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Album review: Titus Andronicus' 'The Monitor'

March 9, 2010 |  6:15 pm

Titus_andronicus_album_240_ “I need a timeout,” sings Patrick Stickles near the end of Titus Andronicus’ sophomore effort, “The Monitor.” It’s a bit of an understatement. “The Monitor” is a workout, packed with strained punk rock yells, folksy breakdowns and dozens upon dozens of slapped-together guitar riffs. It’s also breathlessly ambitious, a 10-song cycle, purportedly inspired by the Civil War, but largely about the trials and tribulations of suburban life and dashed middle-class dreams. 

From the seven-minute-plus opener to the near 15-minute closer, “The Monitor” cements Titus Andronicus’ status as New Jersey’s answers to the Pogues, and it hits hard with its tragic, barroom poetics. “I’m at the end of my rope, and I feel like swinging,” Stickles sings with a hangover drawl on “A Pot in Which to Piss,” and swing he does, as sharp, Clash-like guitars never let the listener get much of a breather. Yet for as aggressive as the band can be (see the militaristic march of “Richard II”), Titus Andronicus isn’t afraid to toss out a piano-heavy lament such as “To Old Friends and New,” a tale of stuck-together lovers.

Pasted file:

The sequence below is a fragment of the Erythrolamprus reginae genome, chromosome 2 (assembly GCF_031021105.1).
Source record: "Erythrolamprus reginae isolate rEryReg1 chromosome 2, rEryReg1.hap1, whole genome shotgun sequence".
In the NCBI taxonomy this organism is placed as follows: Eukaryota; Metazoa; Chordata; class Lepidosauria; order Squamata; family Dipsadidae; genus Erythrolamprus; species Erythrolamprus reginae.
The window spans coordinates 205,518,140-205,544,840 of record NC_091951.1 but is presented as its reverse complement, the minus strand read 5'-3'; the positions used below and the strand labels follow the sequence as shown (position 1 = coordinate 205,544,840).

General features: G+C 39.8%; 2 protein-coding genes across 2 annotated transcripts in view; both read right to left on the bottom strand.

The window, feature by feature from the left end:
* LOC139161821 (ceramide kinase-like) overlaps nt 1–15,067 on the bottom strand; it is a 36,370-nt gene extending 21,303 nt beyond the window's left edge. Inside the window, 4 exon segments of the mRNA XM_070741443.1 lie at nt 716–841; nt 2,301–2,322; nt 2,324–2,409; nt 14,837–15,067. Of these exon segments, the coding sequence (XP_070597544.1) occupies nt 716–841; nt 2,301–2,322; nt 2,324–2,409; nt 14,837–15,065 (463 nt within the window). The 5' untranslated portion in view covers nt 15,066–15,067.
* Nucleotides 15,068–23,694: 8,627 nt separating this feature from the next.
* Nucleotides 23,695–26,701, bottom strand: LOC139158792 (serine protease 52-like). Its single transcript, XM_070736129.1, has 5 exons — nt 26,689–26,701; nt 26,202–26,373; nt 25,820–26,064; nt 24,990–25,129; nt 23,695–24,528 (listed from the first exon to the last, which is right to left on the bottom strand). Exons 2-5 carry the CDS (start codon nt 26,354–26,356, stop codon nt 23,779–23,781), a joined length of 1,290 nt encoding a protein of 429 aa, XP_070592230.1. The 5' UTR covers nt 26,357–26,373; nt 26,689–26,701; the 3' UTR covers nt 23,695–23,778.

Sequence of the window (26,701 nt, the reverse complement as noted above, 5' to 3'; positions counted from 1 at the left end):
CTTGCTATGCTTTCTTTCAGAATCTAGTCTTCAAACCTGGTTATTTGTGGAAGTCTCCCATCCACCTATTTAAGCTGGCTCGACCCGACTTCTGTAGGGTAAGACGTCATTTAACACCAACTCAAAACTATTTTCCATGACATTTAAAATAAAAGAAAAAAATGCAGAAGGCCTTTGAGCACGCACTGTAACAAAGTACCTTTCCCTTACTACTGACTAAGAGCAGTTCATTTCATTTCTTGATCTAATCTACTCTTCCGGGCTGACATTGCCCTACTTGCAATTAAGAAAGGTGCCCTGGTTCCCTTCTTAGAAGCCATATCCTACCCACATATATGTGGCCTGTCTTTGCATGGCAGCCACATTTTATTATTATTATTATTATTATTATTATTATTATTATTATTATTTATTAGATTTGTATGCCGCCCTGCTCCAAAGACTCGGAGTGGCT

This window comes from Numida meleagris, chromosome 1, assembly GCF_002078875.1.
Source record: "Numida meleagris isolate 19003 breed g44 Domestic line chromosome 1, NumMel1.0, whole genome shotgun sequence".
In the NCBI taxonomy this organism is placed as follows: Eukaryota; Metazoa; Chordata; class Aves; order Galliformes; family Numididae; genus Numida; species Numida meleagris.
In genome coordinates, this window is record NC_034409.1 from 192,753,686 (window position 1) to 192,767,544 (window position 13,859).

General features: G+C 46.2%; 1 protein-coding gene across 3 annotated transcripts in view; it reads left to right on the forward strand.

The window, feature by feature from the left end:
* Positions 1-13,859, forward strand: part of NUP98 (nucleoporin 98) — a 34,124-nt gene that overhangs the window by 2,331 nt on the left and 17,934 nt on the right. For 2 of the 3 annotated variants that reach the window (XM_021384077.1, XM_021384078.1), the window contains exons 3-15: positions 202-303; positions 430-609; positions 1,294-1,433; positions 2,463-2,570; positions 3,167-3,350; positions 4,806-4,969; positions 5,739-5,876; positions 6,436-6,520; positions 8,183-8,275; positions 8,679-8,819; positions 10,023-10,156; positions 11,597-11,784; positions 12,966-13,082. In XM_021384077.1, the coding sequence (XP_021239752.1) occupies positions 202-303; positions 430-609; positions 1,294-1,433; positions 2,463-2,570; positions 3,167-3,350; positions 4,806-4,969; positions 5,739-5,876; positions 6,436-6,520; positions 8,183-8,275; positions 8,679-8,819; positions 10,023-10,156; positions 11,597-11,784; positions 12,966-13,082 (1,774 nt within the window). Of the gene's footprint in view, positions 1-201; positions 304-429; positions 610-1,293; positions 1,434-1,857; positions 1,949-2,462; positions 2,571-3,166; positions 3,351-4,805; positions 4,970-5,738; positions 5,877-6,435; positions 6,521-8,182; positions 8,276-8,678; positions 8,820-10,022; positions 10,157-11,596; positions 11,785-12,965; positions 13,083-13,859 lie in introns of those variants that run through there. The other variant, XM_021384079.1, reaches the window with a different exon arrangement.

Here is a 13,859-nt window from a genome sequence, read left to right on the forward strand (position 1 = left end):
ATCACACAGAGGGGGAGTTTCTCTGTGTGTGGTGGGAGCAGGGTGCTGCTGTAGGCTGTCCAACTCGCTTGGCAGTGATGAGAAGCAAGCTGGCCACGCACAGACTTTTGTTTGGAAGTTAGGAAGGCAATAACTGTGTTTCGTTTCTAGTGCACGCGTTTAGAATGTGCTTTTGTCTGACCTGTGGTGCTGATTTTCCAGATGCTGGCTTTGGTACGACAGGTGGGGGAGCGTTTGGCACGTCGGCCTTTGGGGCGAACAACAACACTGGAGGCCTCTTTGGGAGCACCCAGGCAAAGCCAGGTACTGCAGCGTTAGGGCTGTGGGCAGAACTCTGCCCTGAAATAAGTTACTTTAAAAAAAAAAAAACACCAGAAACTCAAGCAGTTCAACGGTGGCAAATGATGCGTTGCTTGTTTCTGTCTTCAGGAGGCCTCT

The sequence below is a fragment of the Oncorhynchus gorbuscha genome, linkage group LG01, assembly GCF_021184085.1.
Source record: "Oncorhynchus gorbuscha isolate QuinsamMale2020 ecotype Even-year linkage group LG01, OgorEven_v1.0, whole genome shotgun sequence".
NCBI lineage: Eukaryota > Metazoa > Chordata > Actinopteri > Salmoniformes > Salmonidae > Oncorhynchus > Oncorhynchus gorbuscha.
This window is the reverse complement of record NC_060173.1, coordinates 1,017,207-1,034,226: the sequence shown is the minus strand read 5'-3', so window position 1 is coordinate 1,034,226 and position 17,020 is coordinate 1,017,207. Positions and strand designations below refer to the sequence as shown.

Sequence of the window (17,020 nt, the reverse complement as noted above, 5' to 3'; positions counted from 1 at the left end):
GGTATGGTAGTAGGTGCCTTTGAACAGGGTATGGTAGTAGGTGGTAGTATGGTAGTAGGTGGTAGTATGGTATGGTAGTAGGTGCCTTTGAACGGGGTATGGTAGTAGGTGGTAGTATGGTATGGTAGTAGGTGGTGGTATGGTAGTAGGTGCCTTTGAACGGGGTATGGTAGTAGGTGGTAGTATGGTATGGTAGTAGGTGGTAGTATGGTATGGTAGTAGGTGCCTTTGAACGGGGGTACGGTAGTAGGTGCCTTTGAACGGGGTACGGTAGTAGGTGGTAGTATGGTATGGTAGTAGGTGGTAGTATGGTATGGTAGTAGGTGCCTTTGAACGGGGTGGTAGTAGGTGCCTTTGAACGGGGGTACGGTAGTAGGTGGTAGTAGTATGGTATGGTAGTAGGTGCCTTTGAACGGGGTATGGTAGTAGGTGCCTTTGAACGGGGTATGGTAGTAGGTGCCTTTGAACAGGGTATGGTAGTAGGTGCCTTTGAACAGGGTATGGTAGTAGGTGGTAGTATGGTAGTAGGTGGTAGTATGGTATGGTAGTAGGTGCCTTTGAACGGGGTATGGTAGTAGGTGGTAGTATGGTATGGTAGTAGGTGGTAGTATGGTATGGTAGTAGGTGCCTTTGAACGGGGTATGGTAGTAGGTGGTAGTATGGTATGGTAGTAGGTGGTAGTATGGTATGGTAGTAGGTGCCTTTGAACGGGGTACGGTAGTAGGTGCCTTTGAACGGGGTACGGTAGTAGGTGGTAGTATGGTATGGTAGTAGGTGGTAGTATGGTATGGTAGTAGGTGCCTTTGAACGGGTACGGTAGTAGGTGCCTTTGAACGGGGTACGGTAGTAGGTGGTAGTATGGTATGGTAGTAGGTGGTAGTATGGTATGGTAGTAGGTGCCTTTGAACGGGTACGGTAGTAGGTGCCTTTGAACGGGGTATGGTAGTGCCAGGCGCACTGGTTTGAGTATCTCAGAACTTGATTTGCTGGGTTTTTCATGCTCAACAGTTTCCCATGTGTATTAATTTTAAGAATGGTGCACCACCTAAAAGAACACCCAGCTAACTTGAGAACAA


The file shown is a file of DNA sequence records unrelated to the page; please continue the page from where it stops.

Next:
One could spend weeks unraveling Titus Andronicus’ lyrics, as the album’s cynicism is laced with pop-culture references to everything from Abraham Lincoln to Bob Dylan to Bruce Springsteen. Late album cut “Theme From ‘Cheers’,” for instance, can be heard as a response to the Boss’ “Glory Days,” finding all but nostalgia in its violin-spiked ode to long-unrealized hopes. “Let’s turn into dirty old men, close down the bar every night,” Stickles sings, and one doesn’t know whether to cringe or cheer. Throwing away one’s life should rarely sound this fun. 

-- Todd Martens

Titus Andronicus
“The Monitor”
XL Recordings
Three and a half stars (Out of four)